Link to Pubmed [PMID] – 36655869
Link to DOI – 10.7189/jogh.13.04004
J Glob Health 2023 Jan; 13(): 04004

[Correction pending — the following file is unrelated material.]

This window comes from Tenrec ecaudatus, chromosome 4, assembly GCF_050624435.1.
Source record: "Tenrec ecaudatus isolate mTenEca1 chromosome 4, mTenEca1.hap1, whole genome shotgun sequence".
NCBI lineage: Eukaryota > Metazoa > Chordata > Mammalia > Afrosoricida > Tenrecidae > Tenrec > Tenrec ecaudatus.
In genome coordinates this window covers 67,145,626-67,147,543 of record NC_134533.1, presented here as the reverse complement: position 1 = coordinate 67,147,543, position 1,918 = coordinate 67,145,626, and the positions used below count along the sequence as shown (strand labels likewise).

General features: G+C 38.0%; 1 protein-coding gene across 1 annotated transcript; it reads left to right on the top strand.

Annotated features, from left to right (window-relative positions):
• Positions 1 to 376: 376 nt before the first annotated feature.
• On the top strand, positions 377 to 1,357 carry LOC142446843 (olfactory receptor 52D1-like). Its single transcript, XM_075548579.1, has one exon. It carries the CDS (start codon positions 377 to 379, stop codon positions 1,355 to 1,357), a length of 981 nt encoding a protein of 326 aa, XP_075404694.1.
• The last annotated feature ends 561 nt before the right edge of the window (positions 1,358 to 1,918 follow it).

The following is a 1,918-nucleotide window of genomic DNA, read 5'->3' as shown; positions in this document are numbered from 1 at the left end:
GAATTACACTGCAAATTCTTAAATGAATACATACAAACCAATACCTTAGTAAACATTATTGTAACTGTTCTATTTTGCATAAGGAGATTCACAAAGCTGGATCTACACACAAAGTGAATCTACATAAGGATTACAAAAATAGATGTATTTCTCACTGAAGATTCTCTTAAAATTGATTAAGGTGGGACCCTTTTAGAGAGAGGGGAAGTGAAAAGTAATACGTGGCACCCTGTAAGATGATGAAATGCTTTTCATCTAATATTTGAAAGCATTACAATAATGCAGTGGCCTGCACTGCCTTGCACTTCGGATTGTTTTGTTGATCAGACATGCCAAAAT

Clinical management of chronic hepatitis B virus (HBV) infection is complex and access to antiviral treatment remains limited in sub-Saharan Africa. International guidelines recommend monitoring at least annually for disease progression among HBV-infected people not meeting treatment criteria at initial diagnosis. This study aimed to assess the impact and cost-effectiveness of alternative strategies for monitoring.We used a mathematical model of HBV transmission and natural history, calibrated to all available West African data, to project the population-level health impact, costs and cost-effectiveness of different monitoring strategies for HBV-infected individuals not initially eligible for antiviral treatment. We assumed that these patients were found in the year 2020 in a hypothetical community-based screening programme in The Gambia. Monitoring frequencies were varied between every 5 and every 1 year and targeted different age groups.The currently recommended annual monitoring frequency was likely to be not cost-effective in comparison with other strategies in this setting. 5-yearly monitoring in 15-45-year olds, at US$338 per disability-adjusted life year averted, had the highest probability of being the most effective cost-effective monitoring strategy.Monitoring less frequently than once a year is a cost-effective strategy in a community-based HBV screening and treatment programme in The Gambia, with the optimal strategy depending on the cost-effectiveness threshold. Efficiencies may be gained by prioritising the 15-45-year age group for more intensive monitoring.